Dir. Michael Curtiz, 1950
A musical Noir on compromise versus tough choices
Lauren Bacall was famous for her smokey voice, intense gaze, glamurous appearance, and for her portraits of sexually assertive and sharply intelligent women. In Young Man with a Horn, she plays a sexually ambiguous woman who tries to live the lie of a proper heterosexual marriage, but has to struggle with her ‘wicked’ side.
Her story appears to be a subplot in a film about the life of a trumpet player. A dazzling Kirk Douglas plays the title role, based on the life of Bix Beiderbecke, the white boy who fell in love with the emerging black-American jazz scene in the 1920s, and who eventually became a virtuoso of ‘the horn’. But the film is not just a biopic, or an opportunity to listen to some absolutely gorgeous music.
Young Man with a Horn is actually a meditation on the pull to conform and fit in in society, in terms of creativity, and in terms of sexuality. Rick (Douglas) has to struggle between, on the one hand, his passion for an underground music style and a downtrodden culture, and on the other hand, the mainstream music circuit with its formulaic commercial showbands. This last is represented with suitable ‘straightness’ by the perfectly cast wholesome-looking Doris Day (herself an underrated but wonderful singer).
The original novel did not have openly queer characters, and its author, the great Dorothy Baker, was not impressed by the liberties taken by the film. However, she had published a groundbreaking lesbian novel in 1943, and she was reportedly lesbian, so the film seems a rare case of retrospective lesbianization of a book! Baker shouldn’t have complained; they did a wonderful job, expanding and deepening the theme of the original book. Young Man with a Horn is definitely a gay film, not because of a thrilling lesbian subplot, but because the subplot ultimately becomes the main story: look inside yourself — most of us live a life of compromise, but isn’t the prize just too high?
About EVIL SEASON “MAD, BAD, AND DANGEROUS TO KNOW”
screenings @ 3:00 pm
doors open @ 2:30 pm
come early and join us in the foyer for free tea & coffee
Our schedule is subject to change due to availability of films from Film Distributors.
Our next season will offer you another exclusive selection of fantastic LGBTQ films which are either little known, or completely forgotten, or which have failed to get the attention they deserve. We are calling this season the “Evil Season: ‘Mad, Bad, and Dangerous to Know'”. After our roller-coaster Season Two, “Around the World in the 80s”, we are traveling back in time to the 1940s, 50s and 60s (we will be stopping in 1968, the year Stonewall changed gay history). In Season Three, we are going to take a look at some gloriously gay films from Hollywood, made under heavy censorship but managing to tell amazing queer stories in exciting new ways. By contrast, we will also look at the freedom of European films of the period, talking about homosexuality with a mater-of-factness which is often shocking.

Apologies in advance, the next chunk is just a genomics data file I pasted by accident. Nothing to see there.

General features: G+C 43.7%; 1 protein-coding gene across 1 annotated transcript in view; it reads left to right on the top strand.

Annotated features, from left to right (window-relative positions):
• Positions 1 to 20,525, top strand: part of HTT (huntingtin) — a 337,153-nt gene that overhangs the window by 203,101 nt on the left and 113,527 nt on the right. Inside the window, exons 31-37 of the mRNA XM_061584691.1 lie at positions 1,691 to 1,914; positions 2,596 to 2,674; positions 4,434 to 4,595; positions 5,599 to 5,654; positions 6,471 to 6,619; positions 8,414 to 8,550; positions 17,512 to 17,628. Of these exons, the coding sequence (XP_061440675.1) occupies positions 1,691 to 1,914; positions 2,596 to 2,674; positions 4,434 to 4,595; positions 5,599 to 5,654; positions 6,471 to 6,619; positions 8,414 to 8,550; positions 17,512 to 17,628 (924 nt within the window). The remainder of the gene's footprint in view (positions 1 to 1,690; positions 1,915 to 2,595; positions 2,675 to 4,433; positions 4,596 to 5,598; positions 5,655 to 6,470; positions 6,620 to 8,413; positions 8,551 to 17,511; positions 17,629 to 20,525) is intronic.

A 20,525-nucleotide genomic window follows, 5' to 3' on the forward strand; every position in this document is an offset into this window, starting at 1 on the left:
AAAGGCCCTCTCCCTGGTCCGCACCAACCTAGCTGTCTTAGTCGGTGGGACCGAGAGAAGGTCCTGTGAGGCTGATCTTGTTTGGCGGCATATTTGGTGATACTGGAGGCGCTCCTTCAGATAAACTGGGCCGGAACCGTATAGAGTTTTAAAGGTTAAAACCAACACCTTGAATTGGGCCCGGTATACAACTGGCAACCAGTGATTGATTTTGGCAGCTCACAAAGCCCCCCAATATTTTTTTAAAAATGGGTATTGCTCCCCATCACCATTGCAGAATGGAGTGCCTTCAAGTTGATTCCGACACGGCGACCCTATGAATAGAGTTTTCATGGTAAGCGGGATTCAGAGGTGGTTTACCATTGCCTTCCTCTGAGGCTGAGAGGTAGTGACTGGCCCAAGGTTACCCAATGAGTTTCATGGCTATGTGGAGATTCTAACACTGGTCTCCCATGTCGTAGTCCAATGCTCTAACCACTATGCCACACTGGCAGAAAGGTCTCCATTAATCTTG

Our next ten screenings are “mad, bad, and dangerous to know”. That’s how Lord Byron was described by an ex-lover, and we are borrowing the tag for Season Three! The poet Byron, leading light of the Romantic movement in England and a hero of the Greek war of independence, was also famous for his sexual conquests, which did not discriminate between women and men. The writer Caroline Lamb —who after some resistance, succumbed to his charms — said of Byron that he was “mad, bad, and dangerous to know”. Of course, the aura of danger and lawlessness, and the rumours of depravity, made Lord Byron all the more alluring. His ‘wicked’ side was officially disapproved of, but it turned him into a sex symbol…
All our films for Season Three have one thing in common: they deal with evil — evil gay, lesbian, bisexual, transgendered, and queer people, yes, but also with the curse of internalised homophobia, and with the horrors of a society that cant cope with black sheep. Some of our films have great gay baddies, other films pretend to condemn us so they can publicize gay culture, and others are about people who are dying for an opportunity to be “bad”. In short, in Season Three we will see some of the lesser known but most intelligent portraits of gay people ever created, we will laugh at society’s boring obsession with normalcy, and we will also celebrate evil. That’s right, we will embrace the “intrinsic evilness” that Mr Ratzinger finds so scary, and we will celebrate it. Because, lets face it, it has been a blessing for many of us — enriching our lives with excitement, fun, tenderness, friendship… not to mention some truly fantastic films!
Evil Season. It’ll be a thrill.
Cast and Creatives